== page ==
War. Humans have known war. In fact, humans are the only species capable of mass destruction. From the Punic Wars to the War against Terrorism; over the years, humans have fought wars for Lord and Country.
World War One was named as the War to end all wars. Four years of hard fighting: Millions dead by blade or bullets, and mustard gas. Peace has finally come; the war to end all wars had ended. With it came eternal peace or so people thought back then. Two decades passed and World War Two erupted, which resulted in more dead. Seven years of terror.
Wars will never change. There can never be everlasting peace in this World. As we live on this earth, before returning to the gates of heaven, we will each in our respective lifetimes witness conflicts.
Wars may be a time of killing, but they will never last. Peace will always return.
I recently watched clips of the 2005 movie Joyeux Noël. Joyeux Noël is the direct French translation of “Merry Christmas”. The movie depicts the Christmas Truce of 1914 between belligerent forces on the Western Front. World War One started in July 1914 and this unofficial truce happened only 6 months after the beginning of war. Soldiers from both Allied Powers units and Central Powers units crossed “no-man’s land” to exchange gifts as per the Christmas tradition. Gifts like cigarettes and chocolate were exchanged between soldiers who on any other day would try to kill each other. This truce not only happened on one frontline but on multiple frontlines.
As the story is told, such as depicted in the movie Joyeux Noël, German Troops had decorated their trenches with Christmas decorations, some with lightings. The Germans were also singing Christmas carols, carols that were also all too familiar to the British/French troops on the opposite side. When the British/French soldiers saw the lights at the German trenches, they were suspicious at first. However as some allied soldiers joined in the singing of the carols, eventually that led to the soldiers of both sides crossing “No man’s land” to exchange gifts.
This is an amazing moment in the history of the world, and dare I say the history of Christians. Enemies, who could have all the right to be suspicious and shoot instead took a break from the fight, so as to join in the celebration of the Birth of their saviour, as one Body of Christ, a United Church regardless of denomination. On other frontlines, there might not have been a Christmas truce, and unarmed soldiers who had the intention to exchange gifts might have been shot and killed by soldiers of the opposite side. It was war after all, and the policy was to Shoot and ask questions later. It was justifiable in war.
As the war continued, with increasing dead and injured & the start of using mustard gas by the Central Powers, such truces were rare.
The Year is 2017, exactly 99 years after the end of WWI. Next year in 2018, we would celebrate the 100 years anniversary of the End of WWI. A century after WWI. There are many things to learn from conflicts, one of which is to never repeat mistakes of the past. Another lesson is that even when the world is in a dark time, when Satan has a grip on Humankind, there is still a bright light among all that darkness. Our Lord God watches over us forever and ever, be it in times of peace and happiness or in times of war and desolation.
Christmas Day is coming upon of us once again. The celebration of the Birth of our Lord Jesus, Our Father’s only begotten Son who was sent down and sacrificed for the sins of humankind, past, present and future. The Messiah who taught us not to take our enemy’s eye in revenge of your own missing eye, but to forgive and love our enemies instead and to trust in the holy brethren of all Christendom.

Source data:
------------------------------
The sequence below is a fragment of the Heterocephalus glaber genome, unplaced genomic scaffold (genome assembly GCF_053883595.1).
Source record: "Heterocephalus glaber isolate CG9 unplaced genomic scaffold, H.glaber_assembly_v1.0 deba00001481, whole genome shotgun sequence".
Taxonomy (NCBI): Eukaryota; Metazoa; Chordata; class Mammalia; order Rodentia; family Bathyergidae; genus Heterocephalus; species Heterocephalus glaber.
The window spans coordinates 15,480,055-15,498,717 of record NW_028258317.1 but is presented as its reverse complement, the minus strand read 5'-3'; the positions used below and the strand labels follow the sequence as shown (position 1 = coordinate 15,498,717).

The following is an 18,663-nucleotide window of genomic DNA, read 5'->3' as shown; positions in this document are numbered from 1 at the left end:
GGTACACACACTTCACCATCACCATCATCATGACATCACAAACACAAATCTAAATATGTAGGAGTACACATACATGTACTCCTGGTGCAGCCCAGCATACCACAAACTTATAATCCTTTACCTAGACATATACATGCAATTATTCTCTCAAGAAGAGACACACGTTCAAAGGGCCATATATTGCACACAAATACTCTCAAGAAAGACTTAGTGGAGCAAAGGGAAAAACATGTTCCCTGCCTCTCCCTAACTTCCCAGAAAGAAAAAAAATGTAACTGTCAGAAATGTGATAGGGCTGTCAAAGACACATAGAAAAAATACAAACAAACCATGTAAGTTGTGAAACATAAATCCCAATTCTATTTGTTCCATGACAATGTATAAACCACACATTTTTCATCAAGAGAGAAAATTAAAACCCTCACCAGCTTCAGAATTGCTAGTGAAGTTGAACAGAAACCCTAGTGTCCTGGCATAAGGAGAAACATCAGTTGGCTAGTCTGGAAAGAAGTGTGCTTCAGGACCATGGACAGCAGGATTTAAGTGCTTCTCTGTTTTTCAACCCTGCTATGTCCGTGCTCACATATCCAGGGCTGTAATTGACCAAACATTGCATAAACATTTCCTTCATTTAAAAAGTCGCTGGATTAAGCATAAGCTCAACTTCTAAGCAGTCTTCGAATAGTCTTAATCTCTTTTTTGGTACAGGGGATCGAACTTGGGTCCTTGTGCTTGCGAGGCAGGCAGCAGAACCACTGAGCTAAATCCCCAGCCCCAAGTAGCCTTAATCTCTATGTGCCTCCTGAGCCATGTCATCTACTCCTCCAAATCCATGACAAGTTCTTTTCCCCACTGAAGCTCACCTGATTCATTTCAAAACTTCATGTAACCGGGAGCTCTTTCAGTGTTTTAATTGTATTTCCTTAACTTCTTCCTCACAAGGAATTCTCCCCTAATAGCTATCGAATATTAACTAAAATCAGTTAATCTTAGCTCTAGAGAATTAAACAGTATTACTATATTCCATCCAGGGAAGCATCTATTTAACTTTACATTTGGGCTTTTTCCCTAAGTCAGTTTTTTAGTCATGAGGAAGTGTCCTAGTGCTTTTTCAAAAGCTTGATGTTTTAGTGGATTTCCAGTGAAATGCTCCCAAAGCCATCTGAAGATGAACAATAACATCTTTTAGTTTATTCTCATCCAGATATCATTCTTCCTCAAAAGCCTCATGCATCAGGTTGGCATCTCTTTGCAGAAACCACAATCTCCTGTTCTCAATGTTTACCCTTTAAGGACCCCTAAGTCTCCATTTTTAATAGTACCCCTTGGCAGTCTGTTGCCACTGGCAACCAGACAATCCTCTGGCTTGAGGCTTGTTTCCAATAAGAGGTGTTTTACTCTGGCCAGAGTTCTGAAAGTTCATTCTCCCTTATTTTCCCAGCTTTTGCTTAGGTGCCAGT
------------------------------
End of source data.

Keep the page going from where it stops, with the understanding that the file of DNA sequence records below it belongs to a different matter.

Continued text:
And this is what those soldiers did, on the week leading up to Christmas Day in 1914. They stopped fighting, most against orders of top commanders. Soldiers from both sides gathered together to celebrate Christmas. They performed last rites for soldiers killed in action, exchanged Christmas gifts, all in all to keep the battlefield bloodless on Christmas Day. Some Christian Soldiers from both British/French and German units would have a small service mass so as to celebrate the Birth of Jesus proper.
In the days after the truce, as news got to the top command structure, these soldiers might have been accused of crimes such as Treason and Fraternization with the Enemy, heavy crimes that are punishable by death. Instead, officers in charge of forces involved in the truce might have got demoted or dismissed for incompetency. Units involved in the truce might have been transferred to another frontline so as to avoid any future fraternization with the enemy, such as what happened to the German unit at the end of the movie Joyeux Noël.
Any soldier who was at the scene of the truce and lived to tell the tale has probably passed on by now. But I say truly, may God bless them and may they have a quicker journey through purgatory. For, in that week of Christmas 1914, they fulfilled Jesus’ lesson of forgiving and loving your enemy, even though it was a short period of time.
There are many moments in History, some honourable, some shameful. This event is an honourable moment that present generations and future generations must always remember and never forget. And we, as descendants of those soldiers in faith, must always remember their act of faith. We must always remember that even in a world of darkness, when Satan has his grip over the world in that darkness, there will always be a spot of light for the Lord is and evermore will be more powerful than the tricks of the deceiver. Through us, His servants, night will never last, and the moon is alit at night and the sun must and will always rise.
Joyeux Noël!! May the Lord bless us all this Christmas!